There's a nationwide challenge to create a new app – and get yourself a D.C. shout-out

It's to try to get high school students more involved in coding.

The United States had 561,000 graduates in science, technology, engineering and mathematics graduates last year.

That's just a hair above what Russia turned out, and literally millions behind both India (2.6 million) and China (4.7 million).

To try to get more U.S. kids thinking creatively about tech, congresspeople from around the country are holding a challenge for high schoolers: code an awesome app.

Three districts in Minnesota are taking part in the competition, called the Congressional App Challenge

All are repped by Republicans: CD2 (Jason Lewis), CD3 (Erik Paulsen) and CD6 (Tom Emmer).

How to take part

Anyone living in those three districts in high school (or younger is fine too) can jump in. You go to the competition website, sign up, and then submit your app once it's completed. (You can do it as an individual or a small team.)

Part of it is uploading a video that explains what your app does, plus answering specific questions about your goals with the app, and problems you ran into trying to code it.

You have from July 26 through Nov. 1 to submit an app. 

Local judges will evaluate them and pick winners, based on how good the idea is, how well it's executed, and the coding and programming skills shown. Winners get some congressional recognition, with their apps displayed in the U.S. Capitol and online.

And they get invited to Capitol Hill as part of the House of Code event, where big tech companies speak (last year execs from Microsoft, Amazon and Spotify took part, Roll Call says.)

Last year's winners from Minnesota

Last year, Paulsen's district was the only one in Minnesota to take part. The winners from CD3 were Maha, Madeeha, and Mia Syed, who created a chatbot app for restaurants. (Watch their submission video here.)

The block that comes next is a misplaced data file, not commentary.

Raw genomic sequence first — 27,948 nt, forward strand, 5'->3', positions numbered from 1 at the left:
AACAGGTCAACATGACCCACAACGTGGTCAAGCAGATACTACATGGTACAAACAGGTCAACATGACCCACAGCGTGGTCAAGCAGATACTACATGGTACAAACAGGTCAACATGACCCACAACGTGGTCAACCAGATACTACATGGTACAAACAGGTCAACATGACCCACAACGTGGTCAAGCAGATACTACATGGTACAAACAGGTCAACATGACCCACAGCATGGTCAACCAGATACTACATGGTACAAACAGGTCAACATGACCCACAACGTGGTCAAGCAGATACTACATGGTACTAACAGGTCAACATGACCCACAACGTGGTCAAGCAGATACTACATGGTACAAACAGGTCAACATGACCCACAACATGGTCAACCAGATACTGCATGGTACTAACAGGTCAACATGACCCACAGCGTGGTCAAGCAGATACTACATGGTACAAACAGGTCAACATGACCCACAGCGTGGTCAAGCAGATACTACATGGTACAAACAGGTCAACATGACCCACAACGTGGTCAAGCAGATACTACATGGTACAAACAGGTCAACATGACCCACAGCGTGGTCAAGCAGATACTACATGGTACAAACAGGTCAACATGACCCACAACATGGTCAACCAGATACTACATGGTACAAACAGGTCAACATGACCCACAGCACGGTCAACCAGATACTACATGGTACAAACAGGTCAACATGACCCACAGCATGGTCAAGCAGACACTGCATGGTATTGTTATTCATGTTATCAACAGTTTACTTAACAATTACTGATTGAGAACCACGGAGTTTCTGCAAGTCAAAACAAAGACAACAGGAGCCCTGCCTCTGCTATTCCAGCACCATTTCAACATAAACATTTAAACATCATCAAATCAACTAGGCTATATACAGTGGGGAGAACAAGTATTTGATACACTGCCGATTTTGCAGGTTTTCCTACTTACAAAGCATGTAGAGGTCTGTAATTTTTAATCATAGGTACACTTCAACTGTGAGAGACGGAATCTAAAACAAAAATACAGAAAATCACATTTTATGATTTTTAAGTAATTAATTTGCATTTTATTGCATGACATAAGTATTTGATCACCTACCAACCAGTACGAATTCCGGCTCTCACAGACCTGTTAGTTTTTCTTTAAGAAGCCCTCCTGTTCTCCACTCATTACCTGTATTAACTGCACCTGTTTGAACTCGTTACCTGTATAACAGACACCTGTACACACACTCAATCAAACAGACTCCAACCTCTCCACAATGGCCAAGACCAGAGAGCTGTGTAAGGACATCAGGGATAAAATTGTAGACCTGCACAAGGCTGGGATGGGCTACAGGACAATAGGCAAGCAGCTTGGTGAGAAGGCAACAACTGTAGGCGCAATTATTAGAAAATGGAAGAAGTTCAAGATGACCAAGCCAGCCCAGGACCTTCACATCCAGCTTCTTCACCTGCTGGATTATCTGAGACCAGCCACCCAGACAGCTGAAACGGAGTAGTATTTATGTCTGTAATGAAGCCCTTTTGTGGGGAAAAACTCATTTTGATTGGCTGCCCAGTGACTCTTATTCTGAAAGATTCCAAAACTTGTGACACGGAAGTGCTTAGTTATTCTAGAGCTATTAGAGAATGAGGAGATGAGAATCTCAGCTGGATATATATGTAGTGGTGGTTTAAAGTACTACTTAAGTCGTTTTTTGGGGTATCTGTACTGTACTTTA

It was a chatbot that integrated with Facebook chat. As a customer, you could go to the restaurant's Facebook page and send them messages to get automated replies – see the menus, get directions and parking info, and make reservations.

"Behind every latest new app or technological breakthrough, there is a team of highly-skilled, creative workers and the one thing they all have in common is an education and background in STEM," Paulsen said in a release about the 2017 challenge, adding he's "excited" to see what students come up with.

The challenge is now in its third year, and was started by a Democrat and Republican. There are now 162 congressional districts taking part, and the website says it's reached nearly 4,000 students so far – 30 percent of which were young women, an underrepresented group in the tech space.

Said Emmer: "Our nation is currently facing a major skills gap crisis, and the technology sector has been hit hard, making this challenge even more important. If our nation is to remain relevant, successful, and globally competitive, we must encourage the generation of tomorrow to take an interest in some of these important fields."

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